February Update: Spreading like Wildfire, Climate Action in 2013

TSB OKClimate Direct Action is Taking Off!

Check out the growing resistance to fossil fuels extraction and combustion:

Youth Minister Ascends Equipment at TransCanada Construction Site in Oklahoma

Stefan Warner, a youth pastor who was born and raised in OK, locked himself to machinery being used to build the toxic Keystone XL tar sands pipeline near Schoolton, OK. Warner is acting with Great Plains Tar Sands Resistance, a coalition of Oklahomans and allies fighting to prevent construction of the Keystone XL Pipeline which will bring dangerous and toxic diluted bitumen from the biome-consuming Tar Sands giga project to refinery communities in the Gulf. In addition to Warner, seven others were arrested.

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Rising Tide Vancouver, Coast Salish Territories Action Against Enbridge Pipeline

Last month Rising Tide Vancouver, Coast Salish Territories took action with fifty other groups against the Tar Sands pipeline proposed by Enbridge. A noise demo was held that showed Enbridge, the Joint Review Panel, and any other entity that wants to put in pipelines without consent, that communities will not stay silent. Over 1,000 people participated and the noise was clearly held inside the hearing. Six people were arrested after making their way inside the building. The action was in solidarity with those on the frontlines to say that communities have the right to say NO.

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Idle No More World Day of Action and Tar Sands Blockade

The Tar Sands Blockade, Rising Tide Alaska and many other groups joined the Idle No More World Day of Action. In Texas, Blockaders joined with indigenous people representing Idle No More and the American Indian Genocide Museum for a rally at the Canadian Consulate in downtown Houston. People flew signs and banners, sang songs, and played drums before trying to deliver a letter of their demands to the consulate. Actions as part of the Tar Sands Blockade also continued with a lockdown at an oil and gas conference and a die-in at the Houston TransCanada offices.

The Tar Sands Blockade have also called for a week of action to stop Tar Sands profiteers from March 16-23. There will also be a action camp for Tar Sands resistance organized by the Great Plains Coalition in Oklahoma.

Read more about Idle No More.

Read the solidarity statement signed by organizations including Rising Tide North America with Idle No More.

Shadbush Environmental Justice Collective Lock Down for Food and Farms, Not Fracking!

January 27th, residents of Western Pennsylvania and friends of Lawrence County farmer Maggie Henry locked themselves to a giant paper-mache pig in the entrance to a Shell natural gas well site in order to protest the company’s threat to local agriculture and food safety. The newly-constructed gas well is located less than 4,000 feet from Henry’s organic pig farm. Prior to this action, Maggie exhausted all avenues to prevent or shut down the well through the legal system. Supporters of her farm have also held previous protests at the site. Despite the heightened risks posed by the abandoned wells in the area, Shell is moving forward with their operations, and Maggie’s supporters have turned to civil disobedience.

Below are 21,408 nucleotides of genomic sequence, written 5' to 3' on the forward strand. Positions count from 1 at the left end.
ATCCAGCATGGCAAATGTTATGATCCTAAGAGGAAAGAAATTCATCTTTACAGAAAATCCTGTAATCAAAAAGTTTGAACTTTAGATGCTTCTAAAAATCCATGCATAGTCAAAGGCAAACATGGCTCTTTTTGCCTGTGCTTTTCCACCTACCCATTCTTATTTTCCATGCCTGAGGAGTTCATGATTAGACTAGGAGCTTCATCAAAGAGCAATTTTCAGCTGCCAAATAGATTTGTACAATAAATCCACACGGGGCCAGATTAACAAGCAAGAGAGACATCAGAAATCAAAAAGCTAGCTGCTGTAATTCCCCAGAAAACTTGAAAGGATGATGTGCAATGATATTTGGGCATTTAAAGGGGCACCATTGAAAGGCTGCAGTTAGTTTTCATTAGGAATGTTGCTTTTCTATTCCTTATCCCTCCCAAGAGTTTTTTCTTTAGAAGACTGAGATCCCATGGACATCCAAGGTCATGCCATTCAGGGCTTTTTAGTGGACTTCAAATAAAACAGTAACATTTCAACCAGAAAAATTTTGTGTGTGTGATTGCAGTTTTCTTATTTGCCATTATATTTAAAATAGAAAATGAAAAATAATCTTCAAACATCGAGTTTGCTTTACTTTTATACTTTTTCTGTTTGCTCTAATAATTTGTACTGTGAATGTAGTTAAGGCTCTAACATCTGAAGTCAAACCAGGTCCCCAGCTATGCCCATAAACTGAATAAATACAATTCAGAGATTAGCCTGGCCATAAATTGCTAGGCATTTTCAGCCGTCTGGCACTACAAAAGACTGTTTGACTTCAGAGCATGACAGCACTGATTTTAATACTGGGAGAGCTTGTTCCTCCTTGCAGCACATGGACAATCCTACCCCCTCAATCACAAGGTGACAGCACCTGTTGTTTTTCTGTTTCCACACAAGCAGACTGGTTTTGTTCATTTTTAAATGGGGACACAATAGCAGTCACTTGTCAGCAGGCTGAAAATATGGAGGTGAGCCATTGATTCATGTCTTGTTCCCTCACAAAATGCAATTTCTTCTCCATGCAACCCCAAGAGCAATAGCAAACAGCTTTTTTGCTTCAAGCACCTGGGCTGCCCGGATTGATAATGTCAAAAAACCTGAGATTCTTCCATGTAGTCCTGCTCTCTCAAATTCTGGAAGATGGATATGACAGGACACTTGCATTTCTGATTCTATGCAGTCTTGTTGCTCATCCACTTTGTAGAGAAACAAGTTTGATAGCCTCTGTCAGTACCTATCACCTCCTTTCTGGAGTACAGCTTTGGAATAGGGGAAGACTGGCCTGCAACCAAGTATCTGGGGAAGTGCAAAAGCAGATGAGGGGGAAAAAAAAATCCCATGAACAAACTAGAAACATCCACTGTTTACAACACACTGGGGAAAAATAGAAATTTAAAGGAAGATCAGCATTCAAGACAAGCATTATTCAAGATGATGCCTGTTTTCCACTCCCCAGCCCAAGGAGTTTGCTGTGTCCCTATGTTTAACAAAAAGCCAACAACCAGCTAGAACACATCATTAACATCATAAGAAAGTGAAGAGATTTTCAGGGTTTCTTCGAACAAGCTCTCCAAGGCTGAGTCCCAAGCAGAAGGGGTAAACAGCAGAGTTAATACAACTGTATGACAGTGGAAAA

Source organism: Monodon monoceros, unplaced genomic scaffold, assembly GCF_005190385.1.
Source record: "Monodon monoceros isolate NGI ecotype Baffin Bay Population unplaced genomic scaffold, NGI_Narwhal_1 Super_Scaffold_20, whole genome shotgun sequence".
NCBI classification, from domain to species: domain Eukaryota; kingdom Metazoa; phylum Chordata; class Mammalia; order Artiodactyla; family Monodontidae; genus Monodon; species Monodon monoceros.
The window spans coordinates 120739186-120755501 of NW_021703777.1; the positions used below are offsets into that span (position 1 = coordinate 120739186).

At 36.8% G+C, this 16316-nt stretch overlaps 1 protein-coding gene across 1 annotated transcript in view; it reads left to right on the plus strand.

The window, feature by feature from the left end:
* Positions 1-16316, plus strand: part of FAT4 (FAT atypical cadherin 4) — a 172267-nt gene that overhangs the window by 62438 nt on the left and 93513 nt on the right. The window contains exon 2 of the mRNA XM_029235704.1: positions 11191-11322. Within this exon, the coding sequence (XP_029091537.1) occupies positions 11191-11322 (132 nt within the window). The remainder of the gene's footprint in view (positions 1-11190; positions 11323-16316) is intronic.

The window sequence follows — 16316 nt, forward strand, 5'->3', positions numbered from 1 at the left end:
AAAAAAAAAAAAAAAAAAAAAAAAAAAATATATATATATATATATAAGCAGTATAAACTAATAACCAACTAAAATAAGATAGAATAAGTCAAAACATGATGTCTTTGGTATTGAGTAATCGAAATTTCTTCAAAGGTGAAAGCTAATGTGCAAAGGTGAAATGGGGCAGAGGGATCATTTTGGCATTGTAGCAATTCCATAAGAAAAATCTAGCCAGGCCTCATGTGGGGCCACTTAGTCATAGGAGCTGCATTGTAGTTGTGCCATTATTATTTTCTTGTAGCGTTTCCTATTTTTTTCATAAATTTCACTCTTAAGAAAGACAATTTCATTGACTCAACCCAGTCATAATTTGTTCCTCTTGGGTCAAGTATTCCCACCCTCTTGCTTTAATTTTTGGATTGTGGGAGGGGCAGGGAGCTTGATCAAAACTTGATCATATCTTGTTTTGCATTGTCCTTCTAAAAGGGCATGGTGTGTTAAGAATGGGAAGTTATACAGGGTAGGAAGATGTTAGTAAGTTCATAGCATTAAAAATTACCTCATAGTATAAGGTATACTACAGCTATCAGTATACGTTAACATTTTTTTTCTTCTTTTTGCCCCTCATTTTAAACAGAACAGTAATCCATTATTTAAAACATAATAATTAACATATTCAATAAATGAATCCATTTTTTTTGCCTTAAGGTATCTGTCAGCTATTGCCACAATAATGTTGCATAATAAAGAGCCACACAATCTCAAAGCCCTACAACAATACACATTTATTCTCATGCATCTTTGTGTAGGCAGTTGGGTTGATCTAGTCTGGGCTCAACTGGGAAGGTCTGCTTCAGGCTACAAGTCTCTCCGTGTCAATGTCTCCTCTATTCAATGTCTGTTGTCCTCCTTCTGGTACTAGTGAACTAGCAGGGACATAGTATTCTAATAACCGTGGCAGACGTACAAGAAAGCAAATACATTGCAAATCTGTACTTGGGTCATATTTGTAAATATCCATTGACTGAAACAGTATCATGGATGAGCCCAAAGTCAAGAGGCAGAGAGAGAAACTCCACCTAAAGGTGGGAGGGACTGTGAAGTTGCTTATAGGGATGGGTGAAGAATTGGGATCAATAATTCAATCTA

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Deconstruction of the Crawford Coal Plant in Chicago Begins

The deconstruction of the Crawford coal plant in the Little Village neighborhood of Chicago began in January. The closure of these power plants last year was a campaign that Rising Tide Chicago and many other community organizations have worked on over the years. This and the other coal fired power plant were the last in any major US city. The work of Rising Tide helps make sure this will be a scene that repeats itself with greater and greater frequency!

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Action against Chevron in Solidarity with the Wet’suwet’en Nation

On January 5th many action were held in solidarity with a call by the Wet’suwet’en Nation to take action against Chevron for their move, revealed on Christmas Eve, to purchase a full 50% share of the Pacific Trails natural gas pipeline, effectively taking over the project. The actions continued resistance to the pipeline including when on November 20, 2012, the Wet’suwet’en located several petroleum surveyors within their territory, and ordered them to leave. The surveyors were trespassing on indigenous lands, and they were given only one warning of eviction. These men worked for Can-Am Geomatics, a mapping and engineering firm hired by the Apache Corporation, the lead company in Kitimat LNG (liquified natural gas), the consortium heading the Pacific Trails Pipeline project (PTP). The PTP is a plan to construct pipelines to pump hydraulically fracked natural gas and tar sands crude oil from Alberta through We’suwet’en territory to British Columbia’s pacific coast for export.

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Support the Indiegogo for the Unist’ot’en Action Camp



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